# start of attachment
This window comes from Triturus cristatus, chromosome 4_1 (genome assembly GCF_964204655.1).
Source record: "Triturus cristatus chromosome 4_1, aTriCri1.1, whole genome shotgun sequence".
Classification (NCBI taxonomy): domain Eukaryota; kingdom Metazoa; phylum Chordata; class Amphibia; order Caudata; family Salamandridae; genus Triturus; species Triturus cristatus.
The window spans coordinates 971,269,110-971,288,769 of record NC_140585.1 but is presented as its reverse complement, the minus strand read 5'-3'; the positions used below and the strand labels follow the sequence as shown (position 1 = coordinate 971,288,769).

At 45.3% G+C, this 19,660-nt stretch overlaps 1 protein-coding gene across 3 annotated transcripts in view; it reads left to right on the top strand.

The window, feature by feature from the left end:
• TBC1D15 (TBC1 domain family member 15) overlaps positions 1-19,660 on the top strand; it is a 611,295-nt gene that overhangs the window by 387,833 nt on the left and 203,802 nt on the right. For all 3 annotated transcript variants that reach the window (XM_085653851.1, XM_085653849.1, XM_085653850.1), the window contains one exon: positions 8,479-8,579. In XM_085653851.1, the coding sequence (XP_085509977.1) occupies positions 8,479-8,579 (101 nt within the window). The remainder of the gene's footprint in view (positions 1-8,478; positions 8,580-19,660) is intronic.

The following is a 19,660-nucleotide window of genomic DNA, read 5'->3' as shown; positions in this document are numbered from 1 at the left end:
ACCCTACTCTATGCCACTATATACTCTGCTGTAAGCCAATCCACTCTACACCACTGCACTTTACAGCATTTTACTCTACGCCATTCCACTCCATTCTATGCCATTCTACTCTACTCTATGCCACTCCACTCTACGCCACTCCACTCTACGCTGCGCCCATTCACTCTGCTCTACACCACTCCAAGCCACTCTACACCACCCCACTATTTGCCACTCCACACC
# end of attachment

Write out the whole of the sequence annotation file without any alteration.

This window comes from Triturus cristatus, chromosome 4_1 (genome assembly GCF_964204655.1).
Source record: "Triturus cristatus chromosome 4_1, aTriCri1.1, whole genome shotgun sequence".
Classification (NCBI taxonomy): domain Eukaryota; kingdom Metazoa; phylum Chordata; class Amphibia; order Caudata; family Salamandridae; genus Triturus; species Triturus cristatus.
The window spans coordinates 971,269,110-971,288,769 of record NC_140585.1 but is presented as its reverse complement, the minus strand read 5'-3'; the positions used below and the strand labels follow the sequence as shown (position 1 = coordinate 971,288,769).

At 45.3% G+C, this 19,660-nt stretch overlaps 1 protein-coding gene across 3 annotated transcripts in view; it reads left to right on the top strand.

The window, feature by feature from the left end:
• TBC1D15 (TBC1 domain family member 15) overlaps positions 1-19,660 on the top strand; it is a 611,295-nt gene that overhangs the window by 387,833 nt on the left and 203,802 nt on the right. For all 3 annotated transcript variants that reach the window (XM_085653851.1, XM_085653849.1, XM_085653850.1), the window contains one exon: positions 8,479-8,579. In XM_085653851.1, the coding sequence (XP_085509977.1) occupies positions 8,479-8,579 (101 nt within the window). The remainder of the gene's footprint in view (positions 1-8,478; positions 8,580-19,660) is intronic.

The following is a 19,660-nucleotide window of genomic DNA, read 5'->3' as shown; positions in this document are numbered from 1 at the left end:
ACCCTACTCTATGCCACTATATACTCTGCTGTAAGCCAATCCACTCTACACCACTGCACTTTACAGCATTTTACTCTACGCCATTCCACTCCATTCTATGCCATTCTACTCTACTCTATGCCACTCCACTCTACGCCACTCCACTCTACGCTGCGCCCATTCACTCTGCTCTACACCACTCCAAGCCACTCTACACCACCCCACTATTTGCCACTCCACACC